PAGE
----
Taylor didn’t respond to an email from the Journal, asking him why he supports a chief who he says is responsible for creating an “atmosphere of mistrust and hostility.” In the email, the Journal also asked why is Nelson still in the chief’s position, given that so many officers have left because they don’t want to work for Nelson, and Taylor is aware of those facts.

In the June 16, 2017, email, Taylor said “I think they (department heads) all know I believe in them and support them, but I think they also know I expect the highest level of dedication to the people of Dumas and the highest level of respect and loyalty to their respective employees.”

Taylor’s report, however, shows Nelson has a history of not showing respect toward his staff. The sergeant told Taylor that Nelson’s blow-up wasn’t an isolated event, and Nelson “has had an attitude toward him since he left the SWAT team about two years ago.”

In his report, Taylor said he counseled Nelson and “asked him to re-evaluate his demeanor and work at being less an authoritarian and more of a coach and mentor.”

“I understand he has been going through a lot of personal issues lately, but that is no excuse for disrespecting his employees and disciplining them in public when he is angry,” Taylor said.

Taylor doesn’t explain in his report on Nelson how he found out 18 police officers have resigned because they can’t work under him, although the city’s response to another open records request submitted by the Journal shows he wouldn’t have learned it from exit interviews. The city, Taylor said, doesn’t do them, not even when the records show 41 Dumas Police Department employees, including police officers, resigned between Jan. 1, 2013 to Jan. 4, 2017. Without documentation from exit interviews, it’s not certain how many of the other employees who resigned did so because of the hostile atmosphere Nelson created, but the high turnover rate still didn’t move the city to formally ask those employees why they were resigning.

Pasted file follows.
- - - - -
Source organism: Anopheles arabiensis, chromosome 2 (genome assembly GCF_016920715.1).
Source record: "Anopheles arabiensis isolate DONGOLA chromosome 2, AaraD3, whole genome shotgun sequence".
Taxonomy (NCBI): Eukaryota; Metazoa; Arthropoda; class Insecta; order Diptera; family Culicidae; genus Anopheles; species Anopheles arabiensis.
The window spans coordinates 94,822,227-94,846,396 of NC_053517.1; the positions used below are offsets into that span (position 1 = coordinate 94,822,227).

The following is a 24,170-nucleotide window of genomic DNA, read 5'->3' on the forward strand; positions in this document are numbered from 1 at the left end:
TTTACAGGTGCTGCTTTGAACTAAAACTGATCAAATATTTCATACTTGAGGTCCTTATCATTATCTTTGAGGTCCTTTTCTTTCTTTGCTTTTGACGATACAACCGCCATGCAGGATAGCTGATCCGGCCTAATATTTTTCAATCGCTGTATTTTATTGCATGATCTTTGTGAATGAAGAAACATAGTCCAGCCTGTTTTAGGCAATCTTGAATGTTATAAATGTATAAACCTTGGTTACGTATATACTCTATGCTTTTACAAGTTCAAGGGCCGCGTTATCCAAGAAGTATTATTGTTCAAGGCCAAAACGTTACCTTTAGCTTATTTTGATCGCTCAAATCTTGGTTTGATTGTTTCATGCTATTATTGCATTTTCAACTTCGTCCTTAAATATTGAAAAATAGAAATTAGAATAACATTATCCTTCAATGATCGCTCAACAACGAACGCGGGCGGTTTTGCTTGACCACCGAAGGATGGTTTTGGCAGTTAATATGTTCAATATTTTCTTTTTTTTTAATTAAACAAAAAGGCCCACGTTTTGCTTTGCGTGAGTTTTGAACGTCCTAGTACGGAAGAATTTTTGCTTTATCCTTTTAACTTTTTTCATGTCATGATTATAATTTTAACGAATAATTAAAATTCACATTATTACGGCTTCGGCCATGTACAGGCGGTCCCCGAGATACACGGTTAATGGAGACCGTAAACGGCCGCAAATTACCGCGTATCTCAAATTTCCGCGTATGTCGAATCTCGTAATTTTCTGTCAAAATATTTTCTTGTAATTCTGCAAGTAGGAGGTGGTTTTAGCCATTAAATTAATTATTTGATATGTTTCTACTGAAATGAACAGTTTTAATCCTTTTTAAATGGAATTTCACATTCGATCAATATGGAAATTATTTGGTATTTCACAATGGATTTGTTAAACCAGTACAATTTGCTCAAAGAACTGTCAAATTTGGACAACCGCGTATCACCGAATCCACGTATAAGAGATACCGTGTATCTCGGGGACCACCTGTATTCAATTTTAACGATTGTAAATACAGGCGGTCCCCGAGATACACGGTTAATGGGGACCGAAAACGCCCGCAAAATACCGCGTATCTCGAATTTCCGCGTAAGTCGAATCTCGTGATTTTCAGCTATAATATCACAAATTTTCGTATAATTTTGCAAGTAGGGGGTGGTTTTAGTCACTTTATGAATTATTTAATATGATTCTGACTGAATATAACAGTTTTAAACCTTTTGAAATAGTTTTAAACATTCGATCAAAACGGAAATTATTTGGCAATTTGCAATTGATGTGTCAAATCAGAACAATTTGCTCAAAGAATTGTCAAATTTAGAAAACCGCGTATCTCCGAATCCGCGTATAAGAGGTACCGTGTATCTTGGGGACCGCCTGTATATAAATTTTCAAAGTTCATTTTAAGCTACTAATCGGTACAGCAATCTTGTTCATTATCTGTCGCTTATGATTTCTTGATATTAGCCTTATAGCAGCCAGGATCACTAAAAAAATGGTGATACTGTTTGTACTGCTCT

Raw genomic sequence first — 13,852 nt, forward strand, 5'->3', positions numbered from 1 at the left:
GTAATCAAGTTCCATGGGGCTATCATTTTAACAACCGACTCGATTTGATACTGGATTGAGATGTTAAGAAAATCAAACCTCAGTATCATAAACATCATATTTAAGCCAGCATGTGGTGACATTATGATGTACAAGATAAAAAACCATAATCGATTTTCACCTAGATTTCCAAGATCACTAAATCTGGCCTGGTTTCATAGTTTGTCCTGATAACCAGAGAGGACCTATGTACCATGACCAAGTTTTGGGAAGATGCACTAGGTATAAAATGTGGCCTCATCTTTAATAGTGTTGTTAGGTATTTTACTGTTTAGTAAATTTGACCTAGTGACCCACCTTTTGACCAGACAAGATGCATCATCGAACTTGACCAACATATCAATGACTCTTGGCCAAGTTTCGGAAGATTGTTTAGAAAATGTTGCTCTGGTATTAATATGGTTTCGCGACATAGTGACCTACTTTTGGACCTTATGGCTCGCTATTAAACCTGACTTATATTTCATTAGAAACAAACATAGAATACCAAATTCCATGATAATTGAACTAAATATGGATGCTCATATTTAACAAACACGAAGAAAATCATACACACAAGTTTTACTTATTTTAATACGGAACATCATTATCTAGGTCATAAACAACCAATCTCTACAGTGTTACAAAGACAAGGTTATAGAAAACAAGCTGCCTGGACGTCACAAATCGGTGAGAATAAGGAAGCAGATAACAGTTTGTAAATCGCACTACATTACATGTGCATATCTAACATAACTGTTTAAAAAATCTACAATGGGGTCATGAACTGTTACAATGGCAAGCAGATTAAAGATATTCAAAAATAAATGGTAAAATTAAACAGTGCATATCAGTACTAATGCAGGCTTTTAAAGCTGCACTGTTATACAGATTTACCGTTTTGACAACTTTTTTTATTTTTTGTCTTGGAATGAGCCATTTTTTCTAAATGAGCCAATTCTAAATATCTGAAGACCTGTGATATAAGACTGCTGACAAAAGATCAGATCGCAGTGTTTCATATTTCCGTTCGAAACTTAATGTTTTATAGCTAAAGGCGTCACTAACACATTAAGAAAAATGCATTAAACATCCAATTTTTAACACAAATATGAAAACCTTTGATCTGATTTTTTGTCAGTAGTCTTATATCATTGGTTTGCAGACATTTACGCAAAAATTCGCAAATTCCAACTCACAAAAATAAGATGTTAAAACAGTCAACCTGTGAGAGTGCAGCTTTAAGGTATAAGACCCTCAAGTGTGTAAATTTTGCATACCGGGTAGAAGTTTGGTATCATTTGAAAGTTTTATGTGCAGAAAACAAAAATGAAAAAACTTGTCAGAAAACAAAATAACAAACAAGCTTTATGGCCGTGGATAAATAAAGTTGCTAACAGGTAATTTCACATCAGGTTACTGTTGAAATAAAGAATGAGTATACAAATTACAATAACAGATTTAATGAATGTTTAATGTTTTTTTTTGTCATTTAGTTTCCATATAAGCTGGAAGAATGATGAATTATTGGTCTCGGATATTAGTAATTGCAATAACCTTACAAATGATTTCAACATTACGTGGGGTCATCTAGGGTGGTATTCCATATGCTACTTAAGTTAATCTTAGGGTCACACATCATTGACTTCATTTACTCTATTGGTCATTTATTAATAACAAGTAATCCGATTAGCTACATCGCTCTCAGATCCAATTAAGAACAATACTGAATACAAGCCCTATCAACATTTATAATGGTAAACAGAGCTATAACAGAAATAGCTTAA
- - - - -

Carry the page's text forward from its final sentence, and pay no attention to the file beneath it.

“The City has not conducted exit interviews, historically, but it is something I have discussed with the Human Resources Director,” Taylor said in an email.

Given the high turnover rate and Taylor saying he knows the police officers are leaving because of Nelson, he issued him only a “warning” in response to his aggression toward the sergeant. The type of violation is listed as Unsatisfactory Behavior Toward Subordinate, and is documented as a warning. That unsatisfactory behavior led to the resignation of one more employee, a police sergeant.

“He (the sergeant) said he can no longer work for Chief Nelson,” Taylor said in his report.

StudentsEricksonVigil

Thornburg’s sentencing in Coach Erickson’s death set for Monday

Above: Dumas High School students mourn the death of Coach Ryne Erickson at a memorial organized a few hours after he was killed by a hit-and-run driver Sept. 11, 2016. (File photo)

Almost a year after his death, Coach Ryne Erickson’s clothes still hang in his closet. His favorite blanket, emblazoned with the logo of his beloved Chicago Cubs, spills over a chair in the home he shared with his widow, Jamie, who will probably never depart with it.

“Some of Ryne’s things are sort of half-way packed, but they’re kind of random stuff,” Jamie said. “I took four boxes of his personal books, the ones he used for teaching, to the school’s history department. I thought they could use them, but other things are still here as he left them. I kind of commandeered the Cubs blanket a long time ago, so that’s something I’ll keep.

Coach Erickson was killed by a hit-and-run driver at the intersection of East 7th Street and Melinda Lane in Dumas at about 3 a.m. Sept. 11, 2016. Officials arrested Kaden Thornburg, who was 19 years old at the time, later that day for the crime, and on Monday, he will be sentenced in the district courtroom at the Moore County Courthouse. Jamie, along with several family members, will be there, some to testify, others there to buoy up the emotional strength Jamie will need to speak openly about Ryne’s death. It will be the first time she will see Thornburg.